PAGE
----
HOB preventability rating guide was compared against a reference standard expert panel.
A 10-member panel of clinical experts was assembled as the standard of preventability assessment, and 2 physician reviewers applied the rating guide for comparison.
The expert panel independently rated 82 hypothetical HOB scenarios using a 6-point Likert scale collapsed into 3 categories: preventable, uncertain, or not preventable. Consensus was defined as concurrence on the same category among ≥70% experts. Scenarios without consensus were deliberated and followed by a second round of rating.
Two reviewers independently applied the rating guide to adjudicate the same 82 scenarios in 2 rounds, with interim revisions. Interrater reliability was evaluated using the κ (kappa) statistic.
Expert panel consensus criteria were met for 52 scenarios (63%) after 2 rounds.
After 2 rounds, guide-based rating matched expert panel consensus in 40 of 52 (77%) and 39 of 52 (75%) cases for reviewers 1 and 2, respectively. Agreement rates between the 2 reviewers were 84% overall (κ, 0.76; 95% confidence interval [CI], 0.64–0.88]) and 87% (κ, 0.79; 95% CI, 0.65–0.94) for the 52 scenarios with expert consensus.
Preventability ratings of HOB scenarios by 2 reviewers using a rating guide matched expert consensus in most cases with moderately high interreviewer reliability. Although diversity of expert opinions and uncertainty of preventability merit further exploration, this is a step toward standardized assessment of HOB preventability.
Strategies for pandemic preparedness and response are urgently needed for all settings. We describe our experience using inverted classroom methodology (ICM) for COVID-19 pandemic preparedness in a small hospital with limited infection prevention staff. ICM for pandemic preparedness was feasible and contributed to an increase in COVID-19 knowledge and comfort.
Background: Hospital-onset bacteremia and fungemia (HOB) may be a preventable hospital-acquired condition and a potential healthcare quality measure. We developed and evaluated a tool to assess the preventability of HOB and compared it to a more traditional consensus panel approach. Methods: A 10-member healthcare epidemiology expert panel independently rated the preventability of 82 hypothetical HOB case scenarios using a 6-point Likert scale (range, 1= “Definitively or Almost Certainly Preventable” to 6= “Definitely or Almost Certainly Not Preventable”). Ratings on the 6-point scale were collapsed into 3 categories: Preventable (1–2), Uncertain (3–4), or Not preventable (5–6). Consensus was defined as concurrence on the same category among ≥70% expert raters. Cases without consensus were deliberated via teleconference, web-based discussion, and a second round of rating. The proportion meeting consensus, overall and by predefined HOB source attribution, was calculated. A structured HOB preventability rating tool was developed to explicitly account for patient intrinsic and extrinsic healthcare-related risks (Fig. 1). Two additional physician reviewers independently applied this tool to adjudicate the same 82 case scenarios. The tool was iteratively revised based on reviewer feedback followed by repeat independent tool-based adjudication. Interrater reliability was evaluated using the Kappa statistic. Proportion of cases where tool-based preventability category matched expert consensus was calculated. Results: After expert panel round 1, consensus criteria were met for 29 cases (35%), which increased to 52 (63%) after round 2. Expert consensus was achieved more frequently for respiratory or surgical site infections than urinary tract and central-line–associated bloodstream infections (Fig. 2a). Most likely to be rated preventable were vascular catheter infections (64%) and contaminants (100%). For tool-based adjudication, following 2 rounds of rating with interim tool revisions, agreement between the 2 reviewers was 84% for cases overall (κ, 0.76; 95% CI, 0.64–0.88]), and 87% for the 52 cases with expert consensus (κ, 0.79; 95% CI, 0.65–0.94). Among cases with expert consensus, tool-based rating matched expert consensus in 40 of 52 (77%) and 39 of 52 (75%) cases for reviewer 1 and reviewer 2, respectively. The proportion of cases rated “uncertain“ was lower among tool-based adjudicated cases with reviewer agreement (15 of 69) than among cases with expert consensus (23 of 52) (Fig. 2b). Conclusions: Healthcare epidemiology experts hold varying perspectives on HOB preventability. Structured tool-based preventability rating had high interreviewer reliability, matched expert consensus in most cases, and rated fewer cases with uncertain preventability compared to expert consensus. This tool is a step toward standardized assessment of preventability in future HOB evaluations.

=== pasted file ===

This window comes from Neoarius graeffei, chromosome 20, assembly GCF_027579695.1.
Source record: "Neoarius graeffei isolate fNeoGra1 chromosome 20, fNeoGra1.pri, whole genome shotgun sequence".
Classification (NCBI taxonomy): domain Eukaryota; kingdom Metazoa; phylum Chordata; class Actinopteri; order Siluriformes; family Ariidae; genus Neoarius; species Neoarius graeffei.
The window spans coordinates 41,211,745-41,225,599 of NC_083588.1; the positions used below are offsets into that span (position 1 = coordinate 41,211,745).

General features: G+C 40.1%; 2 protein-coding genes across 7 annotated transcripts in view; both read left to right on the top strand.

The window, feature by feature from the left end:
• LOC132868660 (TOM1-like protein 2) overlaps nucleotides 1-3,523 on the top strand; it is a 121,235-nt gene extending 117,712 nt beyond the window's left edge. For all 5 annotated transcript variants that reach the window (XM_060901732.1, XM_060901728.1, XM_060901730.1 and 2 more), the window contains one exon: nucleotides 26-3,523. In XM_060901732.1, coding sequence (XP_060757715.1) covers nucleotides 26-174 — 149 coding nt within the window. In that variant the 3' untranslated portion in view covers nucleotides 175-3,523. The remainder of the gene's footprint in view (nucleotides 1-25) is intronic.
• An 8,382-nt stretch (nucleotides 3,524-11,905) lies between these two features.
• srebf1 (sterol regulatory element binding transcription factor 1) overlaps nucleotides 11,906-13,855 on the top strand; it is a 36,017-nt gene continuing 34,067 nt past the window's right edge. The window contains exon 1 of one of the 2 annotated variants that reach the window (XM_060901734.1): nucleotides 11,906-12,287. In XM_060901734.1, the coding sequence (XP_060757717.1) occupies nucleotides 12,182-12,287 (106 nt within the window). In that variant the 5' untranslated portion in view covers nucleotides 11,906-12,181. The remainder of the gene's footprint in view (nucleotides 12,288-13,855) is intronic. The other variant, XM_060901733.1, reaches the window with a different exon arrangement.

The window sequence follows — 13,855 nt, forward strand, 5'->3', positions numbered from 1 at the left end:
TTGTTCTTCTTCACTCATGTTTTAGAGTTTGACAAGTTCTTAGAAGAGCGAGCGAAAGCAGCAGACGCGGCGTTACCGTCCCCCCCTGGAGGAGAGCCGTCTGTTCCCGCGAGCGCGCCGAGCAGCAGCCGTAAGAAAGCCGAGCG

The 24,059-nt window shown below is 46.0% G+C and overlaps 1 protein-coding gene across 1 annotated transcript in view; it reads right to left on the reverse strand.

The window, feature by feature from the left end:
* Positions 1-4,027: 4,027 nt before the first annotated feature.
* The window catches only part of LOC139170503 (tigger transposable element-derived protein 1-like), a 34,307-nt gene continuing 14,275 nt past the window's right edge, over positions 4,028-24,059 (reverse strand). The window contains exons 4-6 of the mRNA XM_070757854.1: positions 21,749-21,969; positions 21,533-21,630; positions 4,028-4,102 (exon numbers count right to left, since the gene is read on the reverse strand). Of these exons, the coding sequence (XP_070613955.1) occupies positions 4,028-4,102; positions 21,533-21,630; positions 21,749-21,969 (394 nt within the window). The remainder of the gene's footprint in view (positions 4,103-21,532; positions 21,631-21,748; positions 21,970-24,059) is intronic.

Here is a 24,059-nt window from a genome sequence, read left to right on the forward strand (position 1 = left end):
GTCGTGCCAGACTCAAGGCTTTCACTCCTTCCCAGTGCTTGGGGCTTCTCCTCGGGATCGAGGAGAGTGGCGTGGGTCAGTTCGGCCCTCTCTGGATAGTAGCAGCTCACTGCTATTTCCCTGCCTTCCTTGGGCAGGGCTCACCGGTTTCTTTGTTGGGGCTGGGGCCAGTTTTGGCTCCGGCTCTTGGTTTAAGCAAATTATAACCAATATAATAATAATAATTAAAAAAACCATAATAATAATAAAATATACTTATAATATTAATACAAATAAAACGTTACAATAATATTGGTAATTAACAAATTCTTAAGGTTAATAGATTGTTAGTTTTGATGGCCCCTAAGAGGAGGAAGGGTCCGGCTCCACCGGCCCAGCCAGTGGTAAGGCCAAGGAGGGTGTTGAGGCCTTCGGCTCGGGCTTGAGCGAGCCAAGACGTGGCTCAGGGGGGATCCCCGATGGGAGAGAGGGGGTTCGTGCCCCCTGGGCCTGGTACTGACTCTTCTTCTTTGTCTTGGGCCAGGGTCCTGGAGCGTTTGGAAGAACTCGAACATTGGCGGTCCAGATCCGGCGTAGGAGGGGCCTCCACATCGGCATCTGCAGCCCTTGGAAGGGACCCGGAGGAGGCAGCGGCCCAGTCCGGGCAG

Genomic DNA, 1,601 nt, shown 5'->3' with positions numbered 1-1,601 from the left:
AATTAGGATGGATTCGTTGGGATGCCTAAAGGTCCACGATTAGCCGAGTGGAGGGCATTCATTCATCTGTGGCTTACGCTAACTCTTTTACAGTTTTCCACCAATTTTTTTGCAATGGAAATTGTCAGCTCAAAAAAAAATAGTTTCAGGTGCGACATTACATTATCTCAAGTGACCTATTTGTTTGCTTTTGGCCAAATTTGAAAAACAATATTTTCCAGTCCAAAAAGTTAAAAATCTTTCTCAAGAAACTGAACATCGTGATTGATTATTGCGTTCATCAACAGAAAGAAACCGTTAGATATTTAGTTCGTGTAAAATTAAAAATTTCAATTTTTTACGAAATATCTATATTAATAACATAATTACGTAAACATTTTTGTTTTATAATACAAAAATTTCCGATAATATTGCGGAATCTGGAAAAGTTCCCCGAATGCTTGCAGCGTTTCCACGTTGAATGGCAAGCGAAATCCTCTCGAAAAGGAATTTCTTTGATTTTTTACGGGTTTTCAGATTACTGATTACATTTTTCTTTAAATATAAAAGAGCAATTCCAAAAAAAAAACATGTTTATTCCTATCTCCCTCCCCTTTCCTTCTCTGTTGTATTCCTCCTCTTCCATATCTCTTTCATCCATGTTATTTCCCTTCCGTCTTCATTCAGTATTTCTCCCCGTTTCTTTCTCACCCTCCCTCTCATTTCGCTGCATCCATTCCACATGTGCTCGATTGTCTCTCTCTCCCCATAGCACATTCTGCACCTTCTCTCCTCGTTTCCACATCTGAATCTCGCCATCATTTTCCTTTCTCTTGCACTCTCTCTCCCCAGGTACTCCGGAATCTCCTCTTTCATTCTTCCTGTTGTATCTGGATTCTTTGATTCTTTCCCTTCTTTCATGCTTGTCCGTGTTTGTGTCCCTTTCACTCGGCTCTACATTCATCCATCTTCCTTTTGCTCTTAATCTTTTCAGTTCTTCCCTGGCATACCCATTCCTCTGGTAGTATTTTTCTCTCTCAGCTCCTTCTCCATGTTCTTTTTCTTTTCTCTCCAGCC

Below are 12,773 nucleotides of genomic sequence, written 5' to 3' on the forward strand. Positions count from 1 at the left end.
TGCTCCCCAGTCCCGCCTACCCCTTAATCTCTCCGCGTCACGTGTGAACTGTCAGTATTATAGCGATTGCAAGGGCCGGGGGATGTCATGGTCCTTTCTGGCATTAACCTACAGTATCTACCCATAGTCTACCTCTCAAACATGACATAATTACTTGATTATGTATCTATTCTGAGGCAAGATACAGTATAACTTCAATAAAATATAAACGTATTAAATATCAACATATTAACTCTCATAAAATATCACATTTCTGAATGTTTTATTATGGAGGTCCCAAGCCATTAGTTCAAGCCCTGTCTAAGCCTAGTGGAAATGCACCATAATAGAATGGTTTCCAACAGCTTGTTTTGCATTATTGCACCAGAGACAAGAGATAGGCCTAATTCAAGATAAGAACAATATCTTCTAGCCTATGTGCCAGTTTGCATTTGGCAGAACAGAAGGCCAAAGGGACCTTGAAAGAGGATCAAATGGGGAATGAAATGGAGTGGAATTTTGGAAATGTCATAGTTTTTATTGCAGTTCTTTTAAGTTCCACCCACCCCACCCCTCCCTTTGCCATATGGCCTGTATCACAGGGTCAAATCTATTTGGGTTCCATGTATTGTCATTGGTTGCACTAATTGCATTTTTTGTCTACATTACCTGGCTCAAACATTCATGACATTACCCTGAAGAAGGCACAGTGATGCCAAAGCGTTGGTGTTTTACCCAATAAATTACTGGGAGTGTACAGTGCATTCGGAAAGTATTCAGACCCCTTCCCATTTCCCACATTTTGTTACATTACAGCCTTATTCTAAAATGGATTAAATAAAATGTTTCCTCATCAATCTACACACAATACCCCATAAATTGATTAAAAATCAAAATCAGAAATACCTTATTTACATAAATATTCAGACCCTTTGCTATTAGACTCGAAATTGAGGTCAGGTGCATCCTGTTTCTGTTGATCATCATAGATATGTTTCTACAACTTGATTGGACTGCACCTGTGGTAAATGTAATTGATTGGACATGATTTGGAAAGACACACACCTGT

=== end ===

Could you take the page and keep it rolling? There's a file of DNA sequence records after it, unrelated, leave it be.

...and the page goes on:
Background: Antimicrobial use in low- and middle-income countries (LMICs) can play a major role in the development of antimicrobial resistance (AMR). In many LMICs, antimicrobials can be dispensed without prescriptions; they often available in pharmacies and nonpharmacy stores alike. We conducted a nationwide survey to describe the availability and antimicrobial dispensation practices in pharmacies and nonpharmacy stores in the Dominican Republic. Methods: A survey was administered to staff responsible for dispensing antimicrobials at pharmacies and nonpharmacy stores in the Dominican Republic. Stores were randomly selected from March through November 2019 in 7 cities representing all geographic regions of the Dominican Republic. Data on availability of antimicrobials and staff education on antimicrobial use were obtained. Case scenarios with commons symptoms were used to survey staff on antimicrobial use recommendations. Symptoms included dysuria, throat pain, diarrhea, fever, and cough. The availability of antimicrobials ordering by phone and via online delivery was assessed for each store. Results: Staff from 125 stores were invited to participate; 34 pharmacies and 48 nonpharmacy stores participated and 43 refused to participate. Overall, 200 antimicrobial use recommendations were given in pharmacies and 43 in nonpharmacy stores. The most common type of antimicrobial use recommendations were aminopenicillins (Fig. 1). Staff received prior training or education on antimicrobials in 61% of pharmacies and 0% of nonpharmacy stores. Antimicrobial recommendations by case scenario in pharmacies and nonpharmacy stores are shown in Figs. 2 and 3. Antimicrobials are available for phone order in 80% of pharmacies and 90% of nonpharmacy stores. No antimicrobials were available via online delivery apps. Conclusions: Antimicrobials are widely available in the Dominican Republic and can be obtained without a prescription, in person or via delivery. Staff at pharmacy stores recommended different antimicrobials by symptom, whereas staff at nonpharmacy stores commonly recommended aminopenicillins for all symptoms. Training or education on antimicrobial use was common for staff at pharmacy stores but nonexistent for staff at nonpharmacy stores. In LMICs with easy access to antimicrobials, frontline staff in pharmacies and nonpharmacy stores are gatekeepers for antimicrobial use and may represent an important target for outpatient antimicrobial stewardship initiatives.